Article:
Rockin’ in the Free World

Rockin’ in the Free World

Roughly two weeks ago, Antony Blinken, the U.S. Secretary of State, visited Ukraine to reassure the government there that the Biden Administration stands firmly and enduringly with the nation and its people in their war against Russia.  If I were a Ukrainian – President Volodymyr Zelenskyy, for example – that might make me a little nervous, given the administration’s record of support for its “allies.”  Fortunately for any Ukrainians thusly concerned, however, Blinken demonstrated his undying allegiance as only a Baby Boomer Secretary of State could: he took the press with him to a Kyiv bar and then got up on stage to play guitar with the band as they covered Neil Young’s “Rockin’ in the Free World.”  Because of course he did.

Now, before you go calling Blinken an idiot and suggesting that this was, inarguably, the dumbest and least substantive gesture an American Secretary of State has made to an ally in its moment of need, I will remind you that there is precedent for such dumbassery:

In the days following the attack on the offices of Charlie Hebdo and a kosher grocery store, the White House has come under intense criticism for not dispatching a high-level official to join last Sunday’s solidarity march in Paris. More than 40 world leaders joined French President Francois Hollande for the event, but the United States only sent along its ambassador in Paris.

On Friday, Secretary of State John Kerry sought to sing his way out of the controversy. Following meetings with Hollande, Kerry — a notorious Francophile and classical guitar player — appeared at the Paris city hall alongside James Taylor, who delivered a rendition of “You’ve Got a Friend.”

Because of course he did.

To be fair, John Kerry – born December 11, 1943 – is not technically a Baby Boomer, although he has long exemplified that generation’s most prominent negative characteristics, including its propensity to favor the symbolic over the substantive.  Recall that this is the guy who, by his own account, only “pretended” to throw away his Vietnam War service medals as an act of protest against American policy in Southeast Asia.  Because of course he did.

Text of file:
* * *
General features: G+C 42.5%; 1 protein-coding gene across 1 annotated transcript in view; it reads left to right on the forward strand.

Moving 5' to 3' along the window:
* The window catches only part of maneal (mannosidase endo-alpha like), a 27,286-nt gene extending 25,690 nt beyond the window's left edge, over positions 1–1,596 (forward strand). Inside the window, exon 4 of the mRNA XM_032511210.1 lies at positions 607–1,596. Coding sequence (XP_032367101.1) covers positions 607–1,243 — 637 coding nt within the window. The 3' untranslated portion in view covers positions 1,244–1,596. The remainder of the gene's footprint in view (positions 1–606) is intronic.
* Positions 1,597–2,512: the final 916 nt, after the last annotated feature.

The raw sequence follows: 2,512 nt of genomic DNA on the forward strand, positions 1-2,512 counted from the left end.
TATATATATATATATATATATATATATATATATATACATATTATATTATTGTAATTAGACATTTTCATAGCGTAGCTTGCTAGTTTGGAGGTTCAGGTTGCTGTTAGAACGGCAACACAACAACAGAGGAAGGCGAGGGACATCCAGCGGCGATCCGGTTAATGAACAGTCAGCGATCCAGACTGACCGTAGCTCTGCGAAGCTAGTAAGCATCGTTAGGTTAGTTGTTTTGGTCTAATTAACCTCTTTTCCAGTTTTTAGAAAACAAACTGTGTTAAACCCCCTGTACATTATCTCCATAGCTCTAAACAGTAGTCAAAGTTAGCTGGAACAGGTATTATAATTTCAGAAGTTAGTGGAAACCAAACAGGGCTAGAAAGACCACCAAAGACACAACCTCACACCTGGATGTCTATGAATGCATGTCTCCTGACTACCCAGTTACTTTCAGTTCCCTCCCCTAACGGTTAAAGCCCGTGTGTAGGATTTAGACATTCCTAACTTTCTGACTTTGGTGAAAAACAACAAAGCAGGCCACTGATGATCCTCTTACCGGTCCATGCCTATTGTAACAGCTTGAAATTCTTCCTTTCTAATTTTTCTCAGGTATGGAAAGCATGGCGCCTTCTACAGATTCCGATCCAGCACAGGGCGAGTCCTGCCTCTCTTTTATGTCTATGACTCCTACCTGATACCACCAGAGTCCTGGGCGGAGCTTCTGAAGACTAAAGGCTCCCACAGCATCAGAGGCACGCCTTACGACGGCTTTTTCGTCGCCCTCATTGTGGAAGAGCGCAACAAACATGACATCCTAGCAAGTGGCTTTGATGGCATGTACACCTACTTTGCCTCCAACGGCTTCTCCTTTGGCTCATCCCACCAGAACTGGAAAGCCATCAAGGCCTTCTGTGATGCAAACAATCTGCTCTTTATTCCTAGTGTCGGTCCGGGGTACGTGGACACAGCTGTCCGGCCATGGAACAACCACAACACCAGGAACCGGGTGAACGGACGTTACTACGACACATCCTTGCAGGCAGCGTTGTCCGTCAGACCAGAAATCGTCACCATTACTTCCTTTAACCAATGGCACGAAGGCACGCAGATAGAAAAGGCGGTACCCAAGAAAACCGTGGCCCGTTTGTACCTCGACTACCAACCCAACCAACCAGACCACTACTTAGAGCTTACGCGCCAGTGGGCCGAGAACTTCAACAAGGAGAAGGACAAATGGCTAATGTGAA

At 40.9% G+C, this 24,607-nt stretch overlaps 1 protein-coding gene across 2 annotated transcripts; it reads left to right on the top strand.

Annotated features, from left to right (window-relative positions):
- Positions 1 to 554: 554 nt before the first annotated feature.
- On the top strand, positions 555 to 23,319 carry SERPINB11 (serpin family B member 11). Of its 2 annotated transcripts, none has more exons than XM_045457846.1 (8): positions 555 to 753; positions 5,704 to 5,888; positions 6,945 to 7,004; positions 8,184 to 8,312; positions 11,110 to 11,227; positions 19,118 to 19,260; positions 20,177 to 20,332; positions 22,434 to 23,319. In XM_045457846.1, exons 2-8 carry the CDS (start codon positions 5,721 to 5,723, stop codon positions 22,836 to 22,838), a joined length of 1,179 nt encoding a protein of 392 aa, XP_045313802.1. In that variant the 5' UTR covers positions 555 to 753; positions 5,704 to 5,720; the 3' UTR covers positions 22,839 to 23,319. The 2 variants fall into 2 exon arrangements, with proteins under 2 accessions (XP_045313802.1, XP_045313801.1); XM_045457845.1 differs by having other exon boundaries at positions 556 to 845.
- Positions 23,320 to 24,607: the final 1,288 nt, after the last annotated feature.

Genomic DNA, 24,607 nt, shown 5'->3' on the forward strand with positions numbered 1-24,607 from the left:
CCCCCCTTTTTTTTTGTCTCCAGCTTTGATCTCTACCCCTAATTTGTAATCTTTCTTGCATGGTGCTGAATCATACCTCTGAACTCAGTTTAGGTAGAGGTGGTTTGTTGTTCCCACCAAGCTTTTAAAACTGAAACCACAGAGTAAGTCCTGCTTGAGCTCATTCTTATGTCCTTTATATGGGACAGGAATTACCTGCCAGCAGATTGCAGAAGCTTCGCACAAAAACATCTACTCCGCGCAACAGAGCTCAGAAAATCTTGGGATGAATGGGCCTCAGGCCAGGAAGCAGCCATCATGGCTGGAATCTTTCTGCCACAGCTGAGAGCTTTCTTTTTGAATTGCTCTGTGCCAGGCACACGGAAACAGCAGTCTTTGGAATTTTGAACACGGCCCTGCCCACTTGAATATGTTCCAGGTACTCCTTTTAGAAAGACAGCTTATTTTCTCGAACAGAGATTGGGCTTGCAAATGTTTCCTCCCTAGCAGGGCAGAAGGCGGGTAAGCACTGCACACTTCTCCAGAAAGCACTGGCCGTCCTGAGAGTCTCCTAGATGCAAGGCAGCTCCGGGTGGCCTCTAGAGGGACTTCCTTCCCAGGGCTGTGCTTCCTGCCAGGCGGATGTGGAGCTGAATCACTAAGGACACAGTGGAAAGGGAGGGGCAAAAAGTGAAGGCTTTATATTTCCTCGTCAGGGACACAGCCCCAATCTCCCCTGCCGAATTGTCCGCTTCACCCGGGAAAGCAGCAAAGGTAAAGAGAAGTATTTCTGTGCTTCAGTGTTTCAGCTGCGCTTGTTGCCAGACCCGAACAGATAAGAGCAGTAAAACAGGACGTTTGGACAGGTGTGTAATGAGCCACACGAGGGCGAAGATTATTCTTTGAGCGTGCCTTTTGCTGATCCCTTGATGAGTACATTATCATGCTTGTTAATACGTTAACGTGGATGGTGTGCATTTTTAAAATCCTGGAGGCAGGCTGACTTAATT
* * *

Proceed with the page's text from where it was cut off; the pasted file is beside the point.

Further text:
Some of you may think it a bit strange that someone like me – who writes about music more often than he writes about anything else, save ESG – would criticize Blinken and Kerry for their use of music in foreign policy, but there’s a difference (and it’s not just that I’m some nobody sitting in his basement in his jammies, while they’re America’s top diplomats).

When I use music, I use it as a metaphor, which is precisely how it’s meant to be used.  I don’t always use it as the same metaphor or in the same context as the artists who perform the music, but that’s not the point.  Music is meant to be expressive, to convey emotions, sentiments, and ideas.  I don’t know anything at all about the finer points of musical composition or even musical performance.  All I know is how it makes me feel, what it makes me think, and where it directs my imagination.

By contrast, Kerry and Blinken used music differently.  They used it as a substitute for policy.  “We don’t know how to SHOW you that we’re your ally and are willing to help you, but here’s a song that conveys the sentiments in a way that makes us look cool.”  In so doing, they demonstrated their lack of thoughtful policy consideration, expressed their radical self-absorption, and, perhaps most importantly, perverted the music, making it just one more tool of political and cultural indoctrination.